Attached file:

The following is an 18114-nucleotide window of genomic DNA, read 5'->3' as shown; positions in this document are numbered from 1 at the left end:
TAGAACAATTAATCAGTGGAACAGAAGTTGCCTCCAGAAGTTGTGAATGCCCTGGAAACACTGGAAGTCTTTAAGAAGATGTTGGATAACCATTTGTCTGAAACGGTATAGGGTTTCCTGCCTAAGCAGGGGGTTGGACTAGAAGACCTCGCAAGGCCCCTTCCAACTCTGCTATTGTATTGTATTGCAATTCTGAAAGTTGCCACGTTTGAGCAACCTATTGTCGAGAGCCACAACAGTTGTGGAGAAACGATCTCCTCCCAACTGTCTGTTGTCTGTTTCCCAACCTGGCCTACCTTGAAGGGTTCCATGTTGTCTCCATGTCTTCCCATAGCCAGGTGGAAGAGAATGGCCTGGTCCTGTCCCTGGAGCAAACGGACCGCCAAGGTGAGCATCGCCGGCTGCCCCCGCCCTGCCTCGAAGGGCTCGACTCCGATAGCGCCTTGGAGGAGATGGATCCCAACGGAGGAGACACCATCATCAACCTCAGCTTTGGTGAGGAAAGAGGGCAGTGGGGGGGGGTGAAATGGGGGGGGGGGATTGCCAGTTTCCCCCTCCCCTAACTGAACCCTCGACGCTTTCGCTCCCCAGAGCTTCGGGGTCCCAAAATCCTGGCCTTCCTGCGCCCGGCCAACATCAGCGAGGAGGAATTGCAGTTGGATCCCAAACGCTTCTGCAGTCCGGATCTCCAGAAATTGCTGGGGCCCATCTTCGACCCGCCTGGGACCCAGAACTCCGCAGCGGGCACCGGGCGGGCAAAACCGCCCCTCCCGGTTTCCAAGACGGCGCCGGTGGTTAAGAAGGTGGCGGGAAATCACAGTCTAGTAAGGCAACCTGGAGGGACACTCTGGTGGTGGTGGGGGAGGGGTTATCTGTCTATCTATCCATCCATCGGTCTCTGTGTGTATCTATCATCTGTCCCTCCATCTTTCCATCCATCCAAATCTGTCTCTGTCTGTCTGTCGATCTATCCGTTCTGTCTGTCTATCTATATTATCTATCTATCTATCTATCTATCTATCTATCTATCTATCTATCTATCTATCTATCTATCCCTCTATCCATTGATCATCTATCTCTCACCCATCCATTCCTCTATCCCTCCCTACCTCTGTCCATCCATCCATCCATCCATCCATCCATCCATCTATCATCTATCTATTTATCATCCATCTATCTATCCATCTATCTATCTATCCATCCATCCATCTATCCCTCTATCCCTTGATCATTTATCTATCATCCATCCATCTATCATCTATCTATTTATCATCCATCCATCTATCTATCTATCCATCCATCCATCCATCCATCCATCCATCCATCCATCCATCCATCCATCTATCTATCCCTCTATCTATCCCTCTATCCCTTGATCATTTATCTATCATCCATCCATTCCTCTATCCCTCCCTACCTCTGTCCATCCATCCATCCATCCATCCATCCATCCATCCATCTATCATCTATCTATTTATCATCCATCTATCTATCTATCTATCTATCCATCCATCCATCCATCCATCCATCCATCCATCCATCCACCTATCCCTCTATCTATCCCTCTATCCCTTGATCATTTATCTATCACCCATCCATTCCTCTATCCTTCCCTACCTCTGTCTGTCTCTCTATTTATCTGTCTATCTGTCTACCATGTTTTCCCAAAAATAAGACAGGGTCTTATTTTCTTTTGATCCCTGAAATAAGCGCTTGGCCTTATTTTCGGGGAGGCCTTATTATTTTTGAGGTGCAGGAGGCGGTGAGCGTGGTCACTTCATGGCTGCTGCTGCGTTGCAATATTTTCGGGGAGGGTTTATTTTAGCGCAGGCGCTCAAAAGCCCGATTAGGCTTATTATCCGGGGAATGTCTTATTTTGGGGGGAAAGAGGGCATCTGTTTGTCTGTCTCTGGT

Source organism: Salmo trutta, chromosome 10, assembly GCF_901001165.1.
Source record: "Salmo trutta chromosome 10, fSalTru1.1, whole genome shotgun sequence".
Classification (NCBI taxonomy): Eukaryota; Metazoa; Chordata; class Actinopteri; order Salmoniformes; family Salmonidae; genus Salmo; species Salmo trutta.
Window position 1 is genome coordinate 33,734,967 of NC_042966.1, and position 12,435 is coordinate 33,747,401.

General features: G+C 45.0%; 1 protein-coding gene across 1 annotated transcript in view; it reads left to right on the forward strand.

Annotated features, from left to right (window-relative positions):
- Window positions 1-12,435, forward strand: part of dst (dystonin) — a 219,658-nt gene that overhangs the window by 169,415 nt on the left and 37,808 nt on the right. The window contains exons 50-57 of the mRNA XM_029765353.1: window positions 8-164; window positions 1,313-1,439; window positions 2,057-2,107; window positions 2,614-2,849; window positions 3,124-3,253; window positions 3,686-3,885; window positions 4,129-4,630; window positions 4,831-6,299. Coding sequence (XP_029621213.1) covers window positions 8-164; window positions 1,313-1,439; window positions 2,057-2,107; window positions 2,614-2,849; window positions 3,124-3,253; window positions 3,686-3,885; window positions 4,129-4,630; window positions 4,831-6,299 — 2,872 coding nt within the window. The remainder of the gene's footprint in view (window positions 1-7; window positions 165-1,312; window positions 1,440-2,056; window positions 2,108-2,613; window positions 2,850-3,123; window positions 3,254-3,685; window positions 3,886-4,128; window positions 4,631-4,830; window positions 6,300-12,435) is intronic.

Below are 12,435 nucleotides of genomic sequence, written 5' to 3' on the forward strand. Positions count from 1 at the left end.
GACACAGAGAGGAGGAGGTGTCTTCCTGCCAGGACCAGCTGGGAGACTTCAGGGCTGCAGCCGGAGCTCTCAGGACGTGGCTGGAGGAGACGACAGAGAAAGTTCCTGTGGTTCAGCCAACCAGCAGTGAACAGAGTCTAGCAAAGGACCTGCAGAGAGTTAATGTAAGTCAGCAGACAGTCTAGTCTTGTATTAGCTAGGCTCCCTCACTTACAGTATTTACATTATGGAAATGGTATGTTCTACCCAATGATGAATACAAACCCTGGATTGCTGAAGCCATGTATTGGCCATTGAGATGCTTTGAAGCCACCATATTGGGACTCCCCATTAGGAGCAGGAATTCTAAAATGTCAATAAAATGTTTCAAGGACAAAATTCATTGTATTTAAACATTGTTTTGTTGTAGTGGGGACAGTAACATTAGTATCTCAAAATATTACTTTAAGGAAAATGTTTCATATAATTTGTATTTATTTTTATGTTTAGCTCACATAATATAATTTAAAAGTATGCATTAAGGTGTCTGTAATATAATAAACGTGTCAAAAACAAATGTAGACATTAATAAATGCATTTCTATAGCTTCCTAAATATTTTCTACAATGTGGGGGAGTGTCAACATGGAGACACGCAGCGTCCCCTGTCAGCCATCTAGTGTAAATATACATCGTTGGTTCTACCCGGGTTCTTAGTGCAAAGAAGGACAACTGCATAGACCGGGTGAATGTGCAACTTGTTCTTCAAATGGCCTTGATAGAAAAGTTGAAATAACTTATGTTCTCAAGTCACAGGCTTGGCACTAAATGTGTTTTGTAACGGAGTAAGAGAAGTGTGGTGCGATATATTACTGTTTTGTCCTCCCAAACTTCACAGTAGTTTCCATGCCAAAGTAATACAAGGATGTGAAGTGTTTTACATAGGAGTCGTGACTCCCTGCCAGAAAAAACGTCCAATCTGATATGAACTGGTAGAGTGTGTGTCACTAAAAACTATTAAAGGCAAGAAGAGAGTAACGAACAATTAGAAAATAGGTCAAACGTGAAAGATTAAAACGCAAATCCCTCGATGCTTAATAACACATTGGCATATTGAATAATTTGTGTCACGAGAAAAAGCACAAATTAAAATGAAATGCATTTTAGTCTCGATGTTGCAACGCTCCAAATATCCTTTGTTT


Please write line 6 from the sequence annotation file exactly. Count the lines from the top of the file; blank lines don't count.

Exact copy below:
Window position 1 is genome coordinate 33,734,967 of NC_042966.1, and position 12,435 is coordinate 33,747,401.